With these improvements, warteg partners are expected to attract more customers and increase their revenue.
In addition, they will also get further sources of income through advertisement placements. Wahyoo’s partners can also serve as sales and distribution channels for SMEs who want to market their products on warteg outlets, Shearer said.
According to Shearer, there is a unique method that is used by many warteg owners in running their business. “An owner takes turns in managing his outlet with his relatives or colleagues. For example, if I manage the outlet now, you will take it over after four months, and so on. It means that we need to train different owners repeatedly. This is a unique challenge that does not seem to exist in other sectors,” he said.
In addition, many outlets are owned by families who want to hand over the business to their children, but not every young person is willing to take the job as operating a warteg is complicated and is not seen as a cool profession by many. “By becoming our partner, they can manage the warteg operations more conveniently and young people are getting more enthusiastic as now they are part of the digital economy transformation.”
Wahyoo doesn’t charge any commission or fee to partners who want to join the platform. Shearer said that the company applies the profit-sharing system for advertising and brands placements, as well as through partnership with companies and institutions who use Wahyoo’s outlet partners for customer acquisition, activation, and so forth.
The startup secured an undisclosed amount of seed funding in July 2019 from Agaeti Ventures, Kinesys Group, and East Ventures. Shearer said the Wahyoo is currently fundraising for its Series A round that is expected to close by year-end.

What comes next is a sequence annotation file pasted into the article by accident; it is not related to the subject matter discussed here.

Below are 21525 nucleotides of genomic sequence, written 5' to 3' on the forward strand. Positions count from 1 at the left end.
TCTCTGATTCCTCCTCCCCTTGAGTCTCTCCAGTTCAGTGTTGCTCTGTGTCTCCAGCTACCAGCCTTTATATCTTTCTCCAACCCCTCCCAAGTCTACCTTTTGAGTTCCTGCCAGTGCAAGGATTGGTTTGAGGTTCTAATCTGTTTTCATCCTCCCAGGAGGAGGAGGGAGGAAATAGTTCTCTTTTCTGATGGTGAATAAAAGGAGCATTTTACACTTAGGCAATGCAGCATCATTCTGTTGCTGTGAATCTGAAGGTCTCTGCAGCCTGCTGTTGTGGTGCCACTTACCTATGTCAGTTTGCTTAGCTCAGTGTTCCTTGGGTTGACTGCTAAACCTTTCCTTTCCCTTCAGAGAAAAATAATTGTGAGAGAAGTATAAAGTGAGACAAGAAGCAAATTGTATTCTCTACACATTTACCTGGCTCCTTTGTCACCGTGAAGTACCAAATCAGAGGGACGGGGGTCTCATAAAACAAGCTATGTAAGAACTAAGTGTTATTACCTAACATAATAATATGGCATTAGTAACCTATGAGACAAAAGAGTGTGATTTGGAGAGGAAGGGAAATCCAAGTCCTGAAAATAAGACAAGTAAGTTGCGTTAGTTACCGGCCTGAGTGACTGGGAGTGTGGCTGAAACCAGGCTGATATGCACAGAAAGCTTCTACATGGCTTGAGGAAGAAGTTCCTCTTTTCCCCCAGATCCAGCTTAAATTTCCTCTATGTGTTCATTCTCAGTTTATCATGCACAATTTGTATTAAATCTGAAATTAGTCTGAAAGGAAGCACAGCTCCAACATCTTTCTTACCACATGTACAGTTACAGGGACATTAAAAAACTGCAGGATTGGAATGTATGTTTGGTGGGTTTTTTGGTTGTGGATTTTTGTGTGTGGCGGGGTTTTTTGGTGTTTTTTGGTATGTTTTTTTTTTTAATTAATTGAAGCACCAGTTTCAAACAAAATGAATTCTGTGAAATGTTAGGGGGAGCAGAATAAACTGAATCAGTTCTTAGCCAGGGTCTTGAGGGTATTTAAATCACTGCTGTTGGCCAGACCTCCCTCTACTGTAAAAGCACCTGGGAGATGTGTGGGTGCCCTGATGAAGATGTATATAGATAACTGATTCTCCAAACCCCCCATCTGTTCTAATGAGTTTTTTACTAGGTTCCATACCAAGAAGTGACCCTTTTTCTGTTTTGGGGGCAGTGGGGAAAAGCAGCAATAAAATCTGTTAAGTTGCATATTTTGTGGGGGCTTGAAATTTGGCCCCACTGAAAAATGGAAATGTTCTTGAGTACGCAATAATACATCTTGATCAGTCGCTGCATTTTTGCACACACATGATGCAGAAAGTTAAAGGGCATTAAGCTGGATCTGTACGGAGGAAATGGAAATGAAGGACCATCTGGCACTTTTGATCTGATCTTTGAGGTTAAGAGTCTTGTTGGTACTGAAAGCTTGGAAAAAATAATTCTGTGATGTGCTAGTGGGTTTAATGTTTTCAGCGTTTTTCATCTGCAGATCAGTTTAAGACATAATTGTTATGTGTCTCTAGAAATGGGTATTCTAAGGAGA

In the near future, Shearer plans to add more initiatives to help warteg owners become responsible entrepreneurs. He was inspired by the United Nations’ sustainable development goals and wants to apply those principles to Wahyoo’s partners. “We are collaborating with a number of organizations to help minimize food waste by recycling cooking oil waste into biodiesel. We’re also discussing with a company that wants to provide wartegs with cassava plastic bags that are environment-friendly.”
Going forward, Wahyoo wants to have at least 50,000 partners by the end of 2020. Shearer said that they will be focusing on Greater Jakarta first before expanding into other cities in Java island.
“Demand is high in this sector, we even got a request to expand into other provinces outside Java island. However, we will focus on grooming our partners for now and encourage them to actively utilize platforms. And hopefully, one day, we can reach more cities and empower wartegs all over Indonesia,” Shearer said.
This article is part of KrASIA’s “Startup Stories” series, where the writers of KrASIA speak with founders of tech companies in Southeast Asia.